Selected Bibliography 1975 Works on Paper – Women Artists, exh. cat., The Brooklyn Museum and Women in the Arts Inc., New York, 1975. 1977 April Kingsley, “Opulent Optimism," Village Voice (November 28, 1977), p. 76. Gloria Klein, et al. “Lesbian Art & Artists: Visual Art Portfolio,” Heresies: A Feminist Publication on Art and Politics, Vol. 1, No. 3 (Fall 1977), p. 77. John Russell, “Artists in School for ‘10 Downtown,’” The New York Times (September 16, 1977) p. C5. 1978 Lawrence Alloway, 10 Downtown 10 Years, exh. cat., PS1 Contemporary Art Center, New York, 1978. Gloria Klein and Mary Ann Unger, “Interview with Gloria Klein,” Criss-Cross Art Communications, No. 6 (March 1978), pp. 8-11. Gloria Klein, et. al., “Statements by Lesbian Artists,” exh. cat., 112 Workshop, New York, 1978. “Lesbian Art,” The SoHo Weekly News (February 2, 1978), p. 20. J.M. Saslow, “‘A Lesbian Show’ Catalogs Current Art Trends,” GaysWeek (February 13, 1978) p. 11. Amy Whitney, “Gloria Klein,” in Decorative Art: Recent Works, exh. cat., Douglass College Art Gallery, Rutgers University, New Brunswick, NJ, 1978, pp. 20-23. Ann Woolfolk, "Douglass Presents 'Lush Display' of 11 Artists’ Work," Time Off, November 22-23, 1978, pp. 12-13. 1979 Michael Bonesteel, “Reviews: Gloria Klein & Buf e Johnson,” The New Art Examiner (June 1979), p. 5. “Flower Power,” Milwaukee Journal Review (May 20, 1979). Peter Frank, “Guerrilla Gallerizing,” Village Voice (May 7, 1979), p. 95. Gloria Klein, “The Criss-Cross Pattern Project: Gloria Klein,” Criss-Cross Art Communications, Vol. 10 (1979), p. 18. John Perrault, “Canvassing,” The SoHo Weekly News (December 13, 1979), p. 45. 1980 “Lesbian Lessons,” The SoHo News (September 10, 1980), p. 57.

fi

Making Marks, Marking Time

57


1981 Robin Bretano and Mark Savits, 112 Workshop/112 Greene Street: History, Artists and Artworks, New York: NYU Press, 1981. Barbara Colin, “Gallery Reviews,” New York Art Journal, Vols. 25-26 (1981), pp. 47–48. Ellen Lubell, Systemic Patterning, exh. cat., Hansen Galleries, New York, 1981. Beverly Talbot, Ocular, Summer Quarterly (June 1, 1981). 1982 John Caldwell, “Taking a Local Look at ‘SoHo’,” The New York Times (May 23, 1982). 1998 Harmony Hammond, Lesbian Art in America: A Contemporary History, New York: Rizzoli, 1998. 2001 Holland Cotter, “Art Guide Reviews,” The New York Times (May 11, 2001). 2013 Tara Burk, “In Pursuit of the Unspeakable: Heresies’ “Lesbian Art & Artists” Issue, 1977, Women’s Studies Quarterly, Vol. 41 (Fall 2013), pp. 63–78. 2019 Glenn Adamson, “Pattern Recognition,” ArtNews, September 2019. With Pleasure: Pattern and Decoration in American Art, 1972-1985, exh. cat., The Museum of Contemporary Art Los Angeles (October 2019-May 2020), p. 116, Red Diamond illustrated in color.

Making Marks, Marking Time

58


Photography Credits: © Geoffrey Biddle. Photograph by Geoffrey Biddle: p. 3 (Artwork © Gloria Klein 2021) Courtesy David Richard Gallery, New York: p. 5 (Artwork © Gloria Klein 2021) © Geoffrey Biddle. Photograph by Geoffrey Biddle: p. 6 (Artwork © Gloria Klein 2021) © Gloria Klein 2021: p. 7, upper image (Gloria Klein, Magenta Divisor, c 1976) © 2021 The Easton Foundation / Licensed by VAGA at Artists Rights Society (ARS), New York: p.7, lower image. (Louise Bourgeois, Insomia, 1996. Photo: © The Museum of Modern Art/Licensed by SCALA / Art Resource, NY) © Gloria Klein 2021: p. 8 (Gloria Klein, Untitled (NYC 06), 1975, detail) © Geoffrey Biddle. Photograph by Geoffrey Biddle: p. 9 © Ellsworth Kelly, courtesy Matthew Marks Gallery: p. 10, upper right © Robert Swain, courtesy Robert Swain, New York. Photograph by Yau Zu Lu: p. 10, lower left Courtesy David Richard Gallery, New York: p. 11 (Artwork © Gloria Klein 2021) Courtesy Rule Gallery, Denver & Marfa: p. 12, upper right © Gloria Klein 2021: p. 12, lower left (Gloria Klein, Untitled (NYC 14), 1981) © Gloria Klein 2021: p. 13 (Gloria Klein, Untitled, 1979) © YAYOI KUSAMA: p. 14, lower right © Geoffrey Biddle. Photograph by Geoffrey Biddle: p. 15 (Artwork © Gloria Klein 2021) Courtesy the family of Gloria Klein: p. 48. © Gloria Klein 2021 Courtesy The Gloria Klein Archives: p. 49 (Works on Paper: Women Artists) Courtesy The Aldrich Contemporary Art Museum, Ridge eld, CT: p. 50, top image (Contemporary Re ections) Courtesy The Museum of Modern Art Archives, New York: p. 50: middle image (10 Downtown 10 Years) Courtesy The Museum of Modern Art Archives, New York: p. 50: lower image (Pattern Painting pins) Courtesy The Gloria Klein Archives, New York: p. 51: upper and lower images (Statements by Lesbian Artists & Douglass College brochure cover) All Gloria Klein Artwork © Gloria Klein 2021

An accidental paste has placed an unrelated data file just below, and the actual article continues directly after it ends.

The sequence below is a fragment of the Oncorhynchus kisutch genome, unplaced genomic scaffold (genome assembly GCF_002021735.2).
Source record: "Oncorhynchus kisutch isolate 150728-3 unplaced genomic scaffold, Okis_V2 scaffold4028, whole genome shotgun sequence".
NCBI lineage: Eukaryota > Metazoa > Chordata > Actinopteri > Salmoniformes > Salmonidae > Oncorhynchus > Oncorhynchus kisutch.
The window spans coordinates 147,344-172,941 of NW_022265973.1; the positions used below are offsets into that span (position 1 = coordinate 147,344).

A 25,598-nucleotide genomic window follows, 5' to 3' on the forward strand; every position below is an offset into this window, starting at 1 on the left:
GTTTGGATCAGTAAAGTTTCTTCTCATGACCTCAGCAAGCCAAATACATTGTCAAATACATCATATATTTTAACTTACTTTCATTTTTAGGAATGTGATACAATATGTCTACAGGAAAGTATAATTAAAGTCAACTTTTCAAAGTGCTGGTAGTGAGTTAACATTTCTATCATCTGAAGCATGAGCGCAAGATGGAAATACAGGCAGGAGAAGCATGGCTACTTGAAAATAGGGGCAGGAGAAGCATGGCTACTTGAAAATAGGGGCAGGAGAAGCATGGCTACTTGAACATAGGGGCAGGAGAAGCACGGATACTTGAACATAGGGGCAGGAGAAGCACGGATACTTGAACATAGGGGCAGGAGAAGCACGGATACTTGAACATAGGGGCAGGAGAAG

fl

fi

Making Marks, Marking Time

59


Special Thanks: RACHEL BEAUDOIN GEOFFREY BIDDLE TRACY BOYD ABBY BRESLER ERIN BUCZYNSKI AT BRADLEY UNIVERSITY GALLERIES IN PEORIA, IL HALEY COHEN VICKI COOKSEY AT BRADLEY UNIVERSITY IN PEORIA, IL PAMELA EATON SARA FRIEDLANDER CLAIRE HOWARD, VERONICA ROBERTS & CARTER E. FOSTER AT THE BLANTON MUSEUM OF ART IN AUSTIN, TX MARY KENEALY AT THE ALDRICH CONTEMPORARY ART MUSEUM IN RIDGEFIELD, CT. MEG MINER AT THE AMES LIBRARY IN BLOOMINGTON, IL. THE MUSEUM OF MODERN ART ARCHIVES, NEW YORK TAYLOR NEMETZ DAVID RICHARD GALLERY, NEW YORK & SANTA FE VALERIE SANTERLI AT RULE GALLERY, MARFA & DENVER RYAN SPETH ROBERT SWAIN

MOST SINCERE AND HUMBLE THANKS TO GLORIA KLEIN AND HER FAMILY FOR SHARING HER LIFE’S WORK WITH US

CATALOGUE RESEARCH & DESIGN BY APRIL RICHON JACOBS

Making Marks, Marking Time

60


MAKING MARKS, MARKING TIME VIEWING SCHEDULE THURSDAY JUNE 17 2021 THRU WEDNESDAY JUNE 30 2021 HOURS Monday - Friday 10am - 5pm TICKETS MUST BE RESERVED IN ADVANCED VIA THE FOLLOWING LINK:

https://tickets.christies.com/#/event-details/gloria-klein-beautiful-structures 20 ROCKEFELLER PLAZA NEW YORK, NY 10020 PLEASE CALL + 1 212 636 2000 FOR FURTHER INFORMATION SPECIALISTS VIVIAN BRODIE VBRODIE@CHRISTIES.COM

+1 917 754 2164 APRIL.RICHON.JACOBS@GMAIL.COM

Making Marks, Marking Time

Gloria Klein

61


CHRISTIE’S

20 ROCKEFELLER PLAZA NEW YORK NEW YORK 10020 + 212 636 2000